30 March 2005

3rd Asian earthquake possible

A prominent seismologist said on Tuesday he could not rule out the risk of a third big quake off the Indonesian island of Sumatra, where two massive temblors have occurred in just three months.

"The probability of a third quake in the coming months and years, cannot be excluded," said Mustapha Meghraoui, who is in charge of active tectonics at the Institute for Planetary Physics in Strasbourg, eastern France.

"The theory is that this particular region has seismic cycles of between 150 years and 200 years.

"The December 26 event caused extreme disruption, and one possibility is of a cascade of quakes."

Monday's 8.7-magnitude quake - one of the biggest in a century - came just more than three months after a 9.0 event further to the north which unleashed the tsunami that scoured the coastline of the northern Indian Ocean, killing more than 273 000 people.

The two events happened in so-called subduction zones where plates of Earth's crust overlap, bumping and grinding.

Burma microplate
The December 26 event happened at a stress point where the Indian plate slips under a tongue called the Burma microplate.

That quake unleashed a huge amount of energy to a Sunda Trench, the undersea fault that runs to the west of Sumatra, where there were big quakes in 1833 and again in 1862.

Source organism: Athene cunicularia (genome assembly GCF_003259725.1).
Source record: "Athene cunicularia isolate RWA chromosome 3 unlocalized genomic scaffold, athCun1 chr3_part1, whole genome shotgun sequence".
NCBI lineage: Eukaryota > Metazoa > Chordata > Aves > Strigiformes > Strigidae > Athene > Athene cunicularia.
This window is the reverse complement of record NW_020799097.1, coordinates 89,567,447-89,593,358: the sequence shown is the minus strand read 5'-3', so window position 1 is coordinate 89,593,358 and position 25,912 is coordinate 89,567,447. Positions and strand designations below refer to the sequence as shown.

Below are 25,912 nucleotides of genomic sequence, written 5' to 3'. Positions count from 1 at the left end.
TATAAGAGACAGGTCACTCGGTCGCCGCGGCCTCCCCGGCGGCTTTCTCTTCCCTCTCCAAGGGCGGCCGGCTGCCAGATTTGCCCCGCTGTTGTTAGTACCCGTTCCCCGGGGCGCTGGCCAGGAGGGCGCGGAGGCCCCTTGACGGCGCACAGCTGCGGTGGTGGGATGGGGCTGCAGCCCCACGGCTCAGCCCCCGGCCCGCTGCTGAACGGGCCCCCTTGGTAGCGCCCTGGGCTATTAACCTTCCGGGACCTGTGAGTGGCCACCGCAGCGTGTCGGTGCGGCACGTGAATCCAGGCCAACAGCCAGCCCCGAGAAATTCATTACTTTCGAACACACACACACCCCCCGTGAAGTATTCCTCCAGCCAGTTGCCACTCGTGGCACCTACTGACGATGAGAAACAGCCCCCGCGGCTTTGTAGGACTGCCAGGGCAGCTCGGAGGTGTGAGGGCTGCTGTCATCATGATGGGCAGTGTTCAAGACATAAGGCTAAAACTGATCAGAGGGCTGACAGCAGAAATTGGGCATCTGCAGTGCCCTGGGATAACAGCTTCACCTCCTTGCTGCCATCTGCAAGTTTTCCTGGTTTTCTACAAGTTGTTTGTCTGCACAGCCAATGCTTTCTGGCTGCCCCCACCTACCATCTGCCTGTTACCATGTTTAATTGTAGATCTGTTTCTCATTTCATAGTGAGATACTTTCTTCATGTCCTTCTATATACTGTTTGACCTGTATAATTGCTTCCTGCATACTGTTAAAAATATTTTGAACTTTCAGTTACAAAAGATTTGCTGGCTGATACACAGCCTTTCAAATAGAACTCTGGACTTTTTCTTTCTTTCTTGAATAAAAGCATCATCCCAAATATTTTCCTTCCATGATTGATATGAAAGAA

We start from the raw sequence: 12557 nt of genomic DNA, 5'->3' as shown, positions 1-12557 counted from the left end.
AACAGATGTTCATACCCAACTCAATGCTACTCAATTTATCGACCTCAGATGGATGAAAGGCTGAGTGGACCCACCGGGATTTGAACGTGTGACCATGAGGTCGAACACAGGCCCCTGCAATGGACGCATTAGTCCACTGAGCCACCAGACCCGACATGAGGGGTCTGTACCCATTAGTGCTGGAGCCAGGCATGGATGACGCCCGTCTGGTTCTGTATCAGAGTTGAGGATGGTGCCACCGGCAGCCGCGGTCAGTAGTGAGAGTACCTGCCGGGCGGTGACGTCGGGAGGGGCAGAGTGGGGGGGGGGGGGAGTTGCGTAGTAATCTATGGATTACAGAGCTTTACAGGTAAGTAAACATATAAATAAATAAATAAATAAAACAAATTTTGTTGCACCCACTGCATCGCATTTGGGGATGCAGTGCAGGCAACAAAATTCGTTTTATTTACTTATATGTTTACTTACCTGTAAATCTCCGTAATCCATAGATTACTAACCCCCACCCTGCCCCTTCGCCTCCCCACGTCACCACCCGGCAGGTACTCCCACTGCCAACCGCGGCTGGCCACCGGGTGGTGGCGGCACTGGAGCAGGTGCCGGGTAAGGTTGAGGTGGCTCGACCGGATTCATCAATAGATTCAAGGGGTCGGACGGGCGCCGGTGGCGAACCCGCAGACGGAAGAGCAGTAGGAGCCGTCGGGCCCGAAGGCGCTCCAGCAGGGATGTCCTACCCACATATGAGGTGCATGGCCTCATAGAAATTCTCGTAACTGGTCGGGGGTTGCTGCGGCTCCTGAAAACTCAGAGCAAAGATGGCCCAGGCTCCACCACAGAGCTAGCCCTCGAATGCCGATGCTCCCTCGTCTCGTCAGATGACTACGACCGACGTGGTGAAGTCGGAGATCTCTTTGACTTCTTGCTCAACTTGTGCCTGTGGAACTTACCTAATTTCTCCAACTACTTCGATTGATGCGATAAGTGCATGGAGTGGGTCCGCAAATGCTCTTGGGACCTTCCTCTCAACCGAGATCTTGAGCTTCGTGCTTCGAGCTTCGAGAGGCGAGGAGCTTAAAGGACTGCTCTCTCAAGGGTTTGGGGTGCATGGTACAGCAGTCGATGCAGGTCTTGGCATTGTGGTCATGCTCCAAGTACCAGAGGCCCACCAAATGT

"It's like two metal springs that are adjoined," Meghraoui said. "If you tense one spring and then release it, some of the energy is transmitted to the neighbouring spring."

In this region, the Indian Ocean is sliding beneath Indonesia at the rate of seven centimetres a year, he said.

But this is not a smooth movement. Tension builds up as the plates jam, and when the tension is suddenly and violently released, the result is an earthquake.

What significantly ratched up the tension, explained Meghraoui, was the energy imparted on December 26.

"Cascade earthquakes" - a series of earthquakes that decline in magnitude until the tension is eased - are a known phenomenon in seismology.

Quake was smaller
In the Nankai Trough southeast of Japan, five of the seven large earthquakes of the past 1 500 years unleashed earthquakes in the fault's next section within the following five years.

Although tsunami alerts were issued after Monday's event, no big wave occurred - or more exactly, nothing as big as the wall of water up to 10m high that caused so much devastation on December 26.

The reason, said University of Ulster seismology professor John McCloskey, was Monday's quake was about 12-15 times smaller in magnitude than the December 26 behemoth.

"That's crucial, because the bigger the energy released, the greater the chance that the seabed will move," said McCloskey.


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